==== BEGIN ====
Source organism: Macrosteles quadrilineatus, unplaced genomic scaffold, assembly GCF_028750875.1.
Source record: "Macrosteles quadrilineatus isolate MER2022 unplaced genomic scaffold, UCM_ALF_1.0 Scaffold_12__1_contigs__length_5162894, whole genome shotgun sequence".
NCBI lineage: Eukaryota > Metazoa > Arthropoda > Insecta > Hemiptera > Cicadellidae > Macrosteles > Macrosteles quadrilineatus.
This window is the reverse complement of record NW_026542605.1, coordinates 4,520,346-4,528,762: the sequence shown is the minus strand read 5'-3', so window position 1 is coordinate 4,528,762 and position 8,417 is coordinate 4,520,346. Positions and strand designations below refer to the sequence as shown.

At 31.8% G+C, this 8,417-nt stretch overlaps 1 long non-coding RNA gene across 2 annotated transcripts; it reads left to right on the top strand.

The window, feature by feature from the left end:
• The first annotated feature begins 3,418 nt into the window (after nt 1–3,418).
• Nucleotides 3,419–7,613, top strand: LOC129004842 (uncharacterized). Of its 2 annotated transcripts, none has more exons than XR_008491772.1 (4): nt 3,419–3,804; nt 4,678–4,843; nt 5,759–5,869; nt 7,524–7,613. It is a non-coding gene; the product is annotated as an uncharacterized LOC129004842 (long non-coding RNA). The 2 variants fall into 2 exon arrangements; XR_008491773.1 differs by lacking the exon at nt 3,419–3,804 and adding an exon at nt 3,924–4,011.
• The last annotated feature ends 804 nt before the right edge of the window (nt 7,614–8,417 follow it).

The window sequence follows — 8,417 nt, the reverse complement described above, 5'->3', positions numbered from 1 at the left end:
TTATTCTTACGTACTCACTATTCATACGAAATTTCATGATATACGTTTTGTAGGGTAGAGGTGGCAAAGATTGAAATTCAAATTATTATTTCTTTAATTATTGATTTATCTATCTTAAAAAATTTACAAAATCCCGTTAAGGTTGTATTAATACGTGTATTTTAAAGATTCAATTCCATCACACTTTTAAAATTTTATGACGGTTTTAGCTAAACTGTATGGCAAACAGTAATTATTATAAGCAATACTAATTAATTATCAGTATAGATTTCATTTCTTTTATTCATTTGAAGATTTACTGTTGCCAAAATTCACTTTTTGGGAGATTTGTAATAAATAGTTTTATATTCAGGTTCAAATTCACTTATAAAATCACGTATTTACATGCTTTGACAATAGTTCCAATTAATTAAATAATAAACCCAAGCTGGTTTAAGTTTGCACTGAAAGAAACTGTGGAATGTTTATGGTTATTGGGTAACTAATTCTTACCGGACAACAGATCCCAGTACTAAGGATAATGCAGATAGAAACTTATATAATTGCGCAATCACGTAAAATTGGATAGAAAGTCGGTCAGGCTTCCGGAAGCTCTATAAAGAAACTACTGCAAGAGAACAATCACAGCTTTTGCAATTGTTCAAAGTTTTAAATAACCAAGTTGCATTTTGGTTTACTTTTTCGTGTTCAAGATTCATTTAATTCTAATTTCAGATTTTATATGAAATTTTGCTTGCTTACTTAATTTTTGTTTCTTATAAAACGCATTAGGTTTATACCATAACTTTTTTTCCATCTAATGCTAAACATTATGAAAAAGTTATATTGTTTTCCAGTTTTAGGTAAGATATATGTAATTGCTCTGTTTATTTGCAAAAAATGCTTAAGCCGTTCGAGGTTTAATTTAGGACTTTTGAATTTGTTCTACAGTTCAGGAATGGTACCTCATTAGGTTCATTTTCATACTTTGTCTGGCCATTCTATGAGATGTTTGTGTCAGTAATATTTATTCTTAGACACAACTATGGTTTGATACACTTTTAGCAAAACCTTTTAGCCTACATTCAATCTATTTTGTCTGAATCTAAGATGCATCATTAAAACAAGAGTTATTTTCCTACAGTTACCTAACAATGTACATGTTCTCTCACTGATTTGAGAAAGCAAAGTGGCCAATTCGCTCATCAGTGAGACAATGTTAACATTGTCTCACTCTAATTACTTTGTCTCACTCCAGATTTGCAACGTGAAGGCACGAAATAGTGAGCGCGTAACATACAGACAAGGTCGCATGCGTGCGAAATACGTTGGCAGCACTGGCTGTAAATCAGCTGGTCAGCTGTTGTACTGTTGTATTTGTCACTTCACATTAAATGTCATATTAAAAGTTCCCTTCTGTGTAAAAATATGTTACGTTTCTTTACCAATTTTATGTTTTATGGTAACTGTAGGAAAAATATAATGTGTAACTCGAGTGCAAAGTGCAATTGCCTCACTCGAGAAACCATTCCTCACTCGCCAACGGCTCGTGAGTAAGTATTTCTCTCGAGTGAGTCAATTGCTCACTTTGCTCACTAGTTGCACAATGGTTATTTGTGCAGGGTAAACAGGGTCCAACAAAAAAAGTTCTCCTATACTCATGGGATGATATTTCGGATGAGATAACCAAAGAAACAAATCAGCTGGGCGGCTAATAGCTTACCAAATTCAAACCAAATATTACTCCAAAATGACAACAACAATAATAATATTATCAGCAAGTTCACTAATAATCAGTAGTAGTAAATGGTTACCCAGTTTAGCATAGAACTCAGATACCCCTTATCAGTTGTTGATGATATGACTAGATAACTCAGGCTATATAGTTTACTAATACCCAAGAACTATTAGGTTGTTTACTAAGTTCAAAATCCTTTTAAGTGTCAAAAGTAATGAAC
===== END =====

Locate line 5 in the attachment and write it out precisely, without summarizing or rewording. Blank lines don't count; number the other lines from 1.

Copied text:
At 31.8% G+C, this 8,417-nt stretch overlaps 1 long non-coding RNA gene across 2 annotated transcripts; it reads left to right on the top strand.